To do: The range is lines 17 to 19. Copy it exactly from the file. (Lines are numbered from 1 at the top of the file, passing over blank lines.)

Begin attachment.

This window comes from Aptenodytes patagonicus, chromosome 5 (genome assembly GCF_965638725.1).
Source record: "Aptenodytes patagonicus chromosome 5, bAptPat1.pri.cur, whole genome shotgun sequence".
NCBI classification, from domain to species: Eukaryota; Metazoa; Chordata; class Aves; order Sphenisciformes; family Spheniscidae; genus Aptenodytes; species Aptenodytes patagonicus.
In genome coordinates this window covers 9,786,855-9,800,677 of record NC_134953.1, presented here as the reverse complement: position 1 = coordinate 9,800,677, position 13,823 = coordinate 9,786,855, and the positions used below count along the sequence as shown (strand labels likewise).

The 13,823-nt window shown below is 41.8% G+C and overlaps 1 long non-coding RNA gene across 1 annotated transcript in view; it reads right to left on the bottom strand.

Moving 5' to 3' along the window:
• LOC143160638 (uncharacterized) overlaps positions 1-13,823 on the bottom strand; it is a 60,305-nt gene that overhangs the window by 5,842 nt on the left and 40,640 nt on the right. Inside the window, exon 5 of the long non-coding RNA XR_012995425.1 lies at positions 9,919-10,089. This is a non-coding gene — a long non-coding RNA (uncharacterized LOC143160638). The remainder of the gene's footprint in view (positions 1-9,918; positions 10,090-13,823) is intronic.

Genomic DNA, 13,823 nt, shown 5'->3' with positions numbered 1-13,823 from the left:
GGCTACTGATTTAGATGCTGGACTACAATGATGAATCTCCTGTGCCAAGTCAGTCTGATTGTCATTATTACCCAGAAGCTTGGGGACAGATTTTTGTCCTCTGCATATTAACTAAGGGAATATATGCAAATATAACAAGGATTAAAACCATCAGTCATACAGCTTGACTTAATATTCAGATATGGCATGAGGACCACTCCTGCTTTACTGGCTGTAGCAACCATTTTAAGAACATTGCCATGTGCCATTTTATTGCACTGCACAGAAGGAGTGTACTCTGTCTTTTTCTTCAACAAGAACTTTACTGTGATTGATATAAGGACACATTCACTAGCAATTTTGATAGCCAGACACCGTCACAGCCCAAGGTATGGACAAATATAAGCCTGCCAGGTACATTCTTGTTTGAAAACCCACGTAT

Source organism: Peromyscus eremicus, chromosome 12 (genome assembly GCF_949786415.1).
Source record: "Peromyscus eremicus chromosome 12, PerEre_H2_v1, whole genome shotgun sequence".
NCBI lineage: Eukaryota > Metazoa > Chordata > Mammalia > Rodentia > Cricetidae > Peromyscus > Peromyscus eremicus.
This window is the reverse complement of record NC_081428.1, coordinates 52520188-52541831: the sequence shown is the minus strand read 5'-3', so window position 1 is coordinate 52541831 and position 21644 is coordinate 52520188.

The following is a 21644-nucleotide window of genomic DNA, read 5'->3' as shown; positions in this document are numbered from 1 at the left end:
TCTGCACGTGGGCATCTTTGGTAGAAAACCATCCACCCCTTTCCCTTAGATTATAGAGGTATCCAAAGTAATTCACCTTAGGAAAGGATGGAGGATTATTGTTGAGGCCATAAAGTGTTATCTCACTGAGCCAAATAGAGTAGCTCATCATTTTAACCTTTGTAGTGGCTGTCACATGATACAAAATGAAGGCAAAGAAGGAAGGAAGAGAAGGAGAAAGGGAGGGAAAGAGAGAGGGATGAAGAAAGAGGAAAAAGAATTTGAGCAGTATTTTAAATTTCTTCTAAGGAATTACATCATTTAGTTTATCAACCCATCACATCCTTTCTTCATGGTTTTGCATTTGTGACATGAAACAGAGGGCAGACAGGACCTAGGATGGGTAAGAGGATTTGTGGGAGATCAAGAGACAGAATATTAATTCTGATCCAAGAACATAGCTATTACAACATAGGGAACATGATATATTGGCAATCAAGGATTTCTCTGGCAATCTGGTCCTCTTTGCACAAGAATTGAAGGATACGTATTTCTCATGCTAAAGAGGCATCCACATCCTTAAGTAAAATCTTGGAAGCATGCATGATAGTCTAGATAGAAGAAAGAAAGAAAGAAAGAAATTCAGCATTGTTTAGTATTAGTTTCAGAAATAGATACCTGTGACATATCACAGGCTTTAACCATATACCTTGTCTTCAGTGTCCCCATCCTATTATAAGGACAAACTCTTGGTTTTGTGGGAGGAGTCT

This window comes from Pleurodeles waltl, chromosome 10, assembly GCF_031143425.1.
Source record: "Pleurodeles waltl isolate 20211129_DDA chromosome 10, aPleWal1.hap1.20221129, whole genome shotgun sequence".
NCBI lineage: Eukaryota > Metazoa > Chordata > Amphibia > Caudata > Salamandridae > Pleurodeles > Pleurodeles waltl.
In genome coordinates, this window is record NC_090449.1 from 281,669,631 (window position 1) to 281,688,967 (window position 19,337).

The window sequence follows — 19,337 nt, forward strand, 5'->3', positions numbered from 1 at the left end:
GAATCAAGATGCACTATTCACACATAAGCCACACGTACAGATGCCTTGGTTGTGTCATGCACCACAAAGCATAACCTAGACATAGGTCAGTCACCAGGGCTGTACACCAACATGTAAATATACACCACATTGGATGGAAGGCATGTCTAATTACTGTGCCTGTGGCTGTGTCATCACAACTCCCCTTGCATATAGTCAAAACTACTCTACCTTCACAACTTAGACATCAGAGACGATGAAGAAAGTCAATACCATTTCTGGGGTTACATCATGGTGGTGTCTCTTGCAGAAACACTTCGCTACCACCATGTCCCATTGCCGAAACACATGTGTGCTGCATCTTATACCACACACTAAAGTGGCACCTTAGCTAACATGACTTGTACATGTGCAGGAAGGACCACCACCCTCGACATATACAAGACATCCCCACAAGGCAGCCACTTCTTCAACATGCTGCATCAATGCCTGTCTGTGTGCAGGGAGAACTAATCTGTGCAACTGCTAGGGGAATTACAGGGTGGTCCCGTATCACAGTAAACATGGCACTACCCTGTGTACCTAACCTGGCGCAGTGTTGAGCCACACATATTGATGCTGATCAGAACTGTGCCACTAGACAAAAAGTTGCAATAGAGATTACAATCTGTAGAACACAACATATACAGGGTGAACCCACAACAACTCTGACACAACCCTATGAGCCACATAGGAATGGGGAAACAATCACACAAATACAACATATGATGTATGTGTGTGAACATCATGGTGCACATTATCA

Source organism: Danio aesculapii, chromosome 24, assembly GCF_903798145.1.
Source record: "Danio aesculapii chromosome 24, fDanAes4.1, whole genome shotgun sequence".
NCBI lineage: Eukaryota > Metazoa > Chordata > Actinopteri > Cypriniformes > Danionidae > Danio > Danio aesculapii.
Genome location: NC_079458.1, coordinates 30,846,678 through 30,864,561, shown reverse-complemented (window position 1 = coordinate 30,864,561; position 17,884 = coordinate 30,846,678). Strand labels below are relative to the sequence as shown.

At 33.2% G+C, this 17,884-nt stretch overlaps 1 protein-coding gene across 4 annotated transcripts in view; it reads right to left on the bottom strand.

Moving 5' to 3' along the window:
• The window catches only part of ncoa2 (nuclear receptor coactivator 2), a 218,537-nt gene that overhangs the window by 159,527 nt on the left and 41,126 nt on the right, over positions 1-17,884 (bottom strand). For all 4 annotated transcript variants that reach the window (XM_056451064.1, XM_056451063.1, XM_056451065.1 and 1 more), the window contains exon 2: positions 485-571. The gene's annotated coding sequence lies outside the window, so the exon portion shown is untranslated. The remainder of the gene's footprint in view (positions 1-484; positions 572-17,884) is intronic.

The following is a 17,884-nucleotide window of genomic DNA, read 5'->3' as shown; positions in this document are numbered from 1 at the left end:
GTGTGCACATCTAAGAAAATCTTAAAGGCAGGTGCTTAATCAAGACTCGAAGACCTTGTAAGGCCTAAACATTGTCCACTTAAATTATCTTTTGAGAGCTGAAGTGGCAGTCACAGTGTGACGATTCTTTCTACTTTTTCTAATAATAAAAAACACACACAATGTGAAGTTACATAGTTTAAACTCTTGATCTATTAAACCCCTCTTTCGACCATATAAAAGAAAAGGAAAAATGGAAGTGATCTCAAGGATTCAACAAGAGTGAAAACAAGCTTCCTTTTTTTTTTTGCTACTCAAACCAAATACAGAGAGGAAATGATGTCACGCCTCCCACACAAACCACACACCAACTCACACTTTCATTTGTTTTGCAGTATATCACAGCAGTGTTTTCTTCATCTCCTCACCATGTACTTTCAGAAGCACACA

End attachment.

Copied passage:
Source record: "Pleurodeles waltl isolate 20211129_DDA chromosome 10, aPleWal1.hap1.20221129, whole genome shotgun sequence".
NCBI lineage: Eukaryota > Metazoa > Chordata > Amphibia > Caudata > Salamandridae > Pleurodeles > Pleurodeles waltl.
In genome coordinates, this window is record NC_090449.1 from 281,669,631 (window position 1) to 281,688,967 (window position 19,337).